In the United States, where there are similar concerns about the impact of smartphones on society, a 65 percent penetration rate would not even make the top five in Asia Pacific…

In terms of physical symptoms, more people are reporting “text neck” or “iNeck” pain, according to Tan Kian Hian, a consultant at the anaesthesiology department of Singapore General Hospital…

In South Korea, a government survey in 2013 estimated that nearly 20 percent of teenagers were addicted to smartphones…

A group of undergraduates from Singapore’s Nanyang Technological University launched a campaign late last year encouraging the public to put their smartphones in a face-down position when they are with loved ones.

A fascinating topic to watch moving forward with two separate pieces:

1. All technological innovations invite praise and criticism but, of course, it takes some time to observe and think through the long-term effects. In today’s world, we tend to be on the acceptance side of new technology, viewing it as helpful progress that we would be silly to not use to our advantage.

2. This opens up new areas for conversations about addiction. What exactly constitutes smartphone addiction? What happens if large chunks of society are addicted to smartphones? How should it be treated?

My quick guess is that this won’t lead to many fruitful conversations about technology – we’re quite gung-ho at this point – but there will likely be a variety of approaches to smartphone addiction that could vary quite a bit by country and in effectiveness.

Beyond technological advances: “50 Social Innovations that Changed the World”

After reading The Atlantic‘s recent list of the 50 greatest inventions, one reader sends in a list of the most important social innovations. Here is the top 10 – in chronological order:

50 Social innovations that changed the world more or less in chronological order.  Rank order in top 10 shown in [ ]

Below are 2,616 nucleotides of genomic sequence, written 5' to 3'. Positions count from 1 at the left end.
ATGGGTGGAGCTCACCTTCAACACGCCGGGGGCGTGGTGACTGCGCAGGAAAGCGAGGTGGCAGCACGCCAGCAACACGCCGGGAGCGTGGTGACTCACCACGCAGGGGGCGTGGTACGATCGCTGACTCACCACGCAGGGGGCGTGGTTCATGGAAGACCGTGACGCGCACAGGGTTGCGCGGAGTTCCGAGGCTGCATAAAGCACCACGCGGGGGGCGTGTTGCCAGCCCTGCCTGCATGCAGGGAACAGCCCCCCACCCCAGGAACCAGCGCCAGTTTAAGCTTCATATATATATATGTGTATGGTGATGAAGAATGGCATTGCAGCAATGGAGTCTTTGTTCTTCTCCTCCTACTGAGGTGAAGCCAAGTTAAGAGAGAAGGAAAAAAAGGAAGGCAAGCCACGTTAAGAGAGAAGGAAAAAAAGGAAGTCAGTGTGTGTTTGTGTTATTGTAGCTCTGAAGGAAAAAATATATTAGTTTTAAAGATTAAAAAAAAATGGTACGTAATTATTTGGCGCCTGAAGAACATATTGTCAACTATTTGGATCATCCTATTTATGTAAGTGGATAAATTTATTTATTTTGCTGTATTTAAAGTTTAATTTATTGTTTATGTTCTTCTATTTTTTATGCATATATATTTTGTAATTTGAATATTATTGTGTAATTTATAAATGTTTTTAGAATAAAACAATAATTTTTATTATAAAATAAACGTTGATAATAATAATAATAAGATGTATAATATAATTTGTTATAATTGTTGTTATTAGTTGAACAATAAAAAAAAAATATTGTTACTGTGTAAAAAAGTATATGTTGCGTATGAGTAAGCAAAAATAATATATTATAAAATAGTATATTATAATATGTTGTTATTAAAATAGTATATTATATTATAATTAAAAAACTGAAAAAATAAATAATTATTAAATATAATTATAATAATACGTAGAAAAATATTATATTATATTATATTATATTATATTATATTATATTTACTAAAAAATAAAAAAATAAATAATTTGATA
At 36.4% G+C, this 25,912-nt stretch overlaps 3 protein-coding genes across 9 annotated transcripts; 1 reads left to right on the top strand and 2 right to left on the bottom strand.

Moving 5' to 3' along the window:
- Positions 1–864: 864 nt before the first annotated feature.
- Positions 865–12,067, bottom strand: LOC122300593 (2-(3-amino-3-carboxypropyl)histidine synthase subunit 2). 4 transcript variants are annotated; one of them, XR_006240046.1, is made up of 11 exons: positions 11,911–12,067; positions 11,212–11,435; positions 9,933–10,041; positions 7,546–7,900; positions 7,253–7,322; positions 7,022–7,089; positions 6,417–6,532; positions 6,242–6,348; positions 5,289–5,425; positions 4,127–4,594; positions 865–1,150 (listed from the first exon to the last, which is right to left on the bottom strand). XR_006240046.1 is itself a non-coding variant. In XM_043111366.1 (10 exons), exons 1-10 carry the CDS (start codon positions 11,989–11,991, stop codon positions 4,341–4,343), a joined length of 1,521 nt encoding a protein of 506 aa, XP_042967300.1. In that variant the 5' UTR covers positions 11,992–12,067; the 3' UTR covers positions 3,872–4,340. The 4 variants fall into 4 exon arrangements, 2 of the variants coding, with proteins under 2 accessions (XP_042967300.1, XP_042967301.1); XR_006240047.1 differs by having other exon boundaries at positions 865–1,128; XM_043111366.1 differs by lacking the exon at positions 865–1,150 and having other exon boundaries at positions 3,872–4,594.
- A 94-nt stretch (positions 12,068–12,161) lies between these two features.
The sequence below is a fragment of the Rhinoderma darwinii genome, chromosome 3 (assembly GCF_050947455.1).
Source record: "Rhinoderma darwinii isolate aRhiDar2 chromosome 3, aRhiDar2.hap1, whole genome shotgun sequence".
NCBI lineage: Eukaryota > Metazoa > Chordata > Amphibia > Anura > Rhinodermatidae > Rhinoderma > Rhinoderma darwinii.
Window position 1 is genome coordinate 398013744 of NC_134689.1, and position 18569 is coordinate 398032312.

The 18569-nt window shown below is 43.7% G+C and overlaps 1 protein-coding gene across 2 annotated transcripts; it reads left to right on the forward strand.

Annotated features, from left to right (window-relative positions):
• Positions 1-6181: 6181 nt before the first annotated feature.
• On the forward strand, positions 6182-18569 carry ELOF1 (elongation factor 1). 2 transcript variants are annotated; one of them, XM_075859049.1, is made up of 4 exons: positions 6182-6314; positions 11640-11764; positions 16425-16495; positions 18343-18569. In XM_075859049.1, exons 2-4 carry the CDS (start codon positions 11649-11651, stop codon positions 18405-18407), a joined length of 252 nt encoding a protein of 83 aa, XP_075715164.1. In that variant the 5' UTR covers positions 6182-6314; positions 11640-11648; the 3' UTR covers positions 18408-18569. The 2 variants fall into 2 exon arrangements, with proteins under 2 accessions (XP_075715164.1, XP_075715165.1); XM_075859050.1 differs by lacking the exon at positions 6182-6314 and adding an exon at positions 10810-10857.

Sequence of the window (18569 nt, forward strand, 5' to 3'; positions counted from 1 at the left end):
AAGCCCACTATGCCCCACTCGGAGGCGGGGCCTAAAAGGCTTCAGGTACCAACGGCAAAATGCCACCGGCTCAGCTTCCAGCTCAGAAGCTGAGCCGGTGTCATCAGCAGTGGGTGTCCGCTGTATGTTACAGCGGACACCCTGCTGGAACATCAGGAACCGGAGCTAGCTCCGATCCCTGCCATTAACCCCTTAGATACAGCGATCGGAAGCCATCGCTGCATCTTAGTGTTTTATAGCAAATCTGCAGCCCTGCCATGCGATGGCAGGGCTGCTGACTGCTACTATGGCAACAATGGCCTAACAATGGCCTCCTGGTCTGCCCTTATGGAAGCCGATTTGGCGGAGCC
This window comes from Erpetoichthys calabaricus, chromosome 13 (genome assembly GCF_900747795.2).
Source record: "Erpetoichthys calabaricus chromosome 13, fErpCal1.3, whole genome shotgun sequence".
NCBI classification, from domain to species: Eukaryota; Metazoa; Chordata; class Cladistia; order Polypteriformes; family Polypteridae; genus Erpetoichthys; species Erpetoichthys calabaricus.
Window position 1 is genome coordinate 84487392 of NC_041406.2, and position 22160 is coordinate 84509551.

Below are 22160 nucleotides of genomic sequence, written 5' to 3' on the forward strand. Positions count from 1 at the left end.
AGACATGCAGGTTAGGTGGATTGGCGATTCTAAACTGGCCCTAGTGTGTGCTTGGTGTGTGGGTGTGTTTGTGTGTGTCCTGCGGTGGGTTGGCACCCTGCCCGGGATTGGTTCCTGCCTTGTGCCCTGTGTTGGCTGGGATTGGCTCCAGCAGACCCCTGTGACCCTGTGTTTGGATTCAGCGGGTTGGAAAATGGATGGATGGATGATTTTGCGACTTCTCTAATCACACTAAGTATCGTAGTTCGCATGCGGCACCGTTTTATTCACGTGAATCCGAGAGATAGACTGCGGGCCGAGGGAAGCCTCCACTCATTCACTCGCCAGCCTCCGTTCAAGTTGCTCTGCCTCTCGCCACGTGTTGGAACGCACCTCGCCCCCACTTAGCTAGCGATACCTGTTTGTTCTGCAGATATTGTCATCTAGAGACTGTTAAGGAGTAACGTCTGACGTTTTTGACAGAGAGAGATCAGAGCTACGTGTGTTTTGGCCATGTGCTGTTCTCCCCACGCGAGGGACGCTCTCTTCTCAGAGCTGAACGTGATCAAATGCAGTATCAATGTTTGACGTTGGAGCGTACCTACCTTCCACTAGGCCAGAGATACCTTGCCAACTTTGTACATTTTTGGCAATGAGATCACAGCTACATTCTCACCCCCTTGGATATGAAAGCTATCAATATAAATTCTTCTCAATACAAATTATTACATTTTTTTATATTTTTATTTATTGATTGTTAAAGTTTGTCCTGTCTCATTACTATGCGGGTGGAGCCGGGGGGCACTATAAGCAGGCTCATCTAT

1. Irrigation that
2. created a structured bureaucracy, land measurement and administration in Egypt and Mesopotamia
3. mathematics [3]
4. creation of nations as workable structures
5. empires based  on bureaucracy and military discipline
6. writing, instructions could be sent over distance – Incas used knots [1]
7. written rules and laws – the lawyers and courts as independent
8. alphabet [11]
9. agriculture and and animal husbandry skills that could be recorder and spread
10. history as peoples myths and lessons…

One could argue that these social skills made other technologies possible. It provided a social infrastructure. Imagine trying to large social groups without bureaucracy. While it often gets a bad name today, you couldn’t have the Roman army or city-states or the modern welfare state without bureaucracy.

I’m a little surprised that language isn’t included here – writing makes it but perhaps language predates the beginning of this list. It is also intriguing that economics and political science make the end of the list – perhaps this betrays the opinions of the author but few other academic disciplines make the list.

Turning Apple’s brand and products into a religion

A new book lays out how Steve Jobs transformed Apple into a religion:

Jobs’ Zen master Kobun Chino told him that he “could keep in touch with his spiritual side while running a business.” So in true Zen fashion, Jobs avoided thinking of technology and spirituality in dualistic terms. But what really set him apart was his ability to educate the public about personal computing in both practical and mythic ways.

The iconography of the Apple computer company, the advertisements, and the device screens of the Macintosh, iPod, iPhone, and iPad are visual expressions of Jobs’ imaginative marriage of spiritual science and modern technology…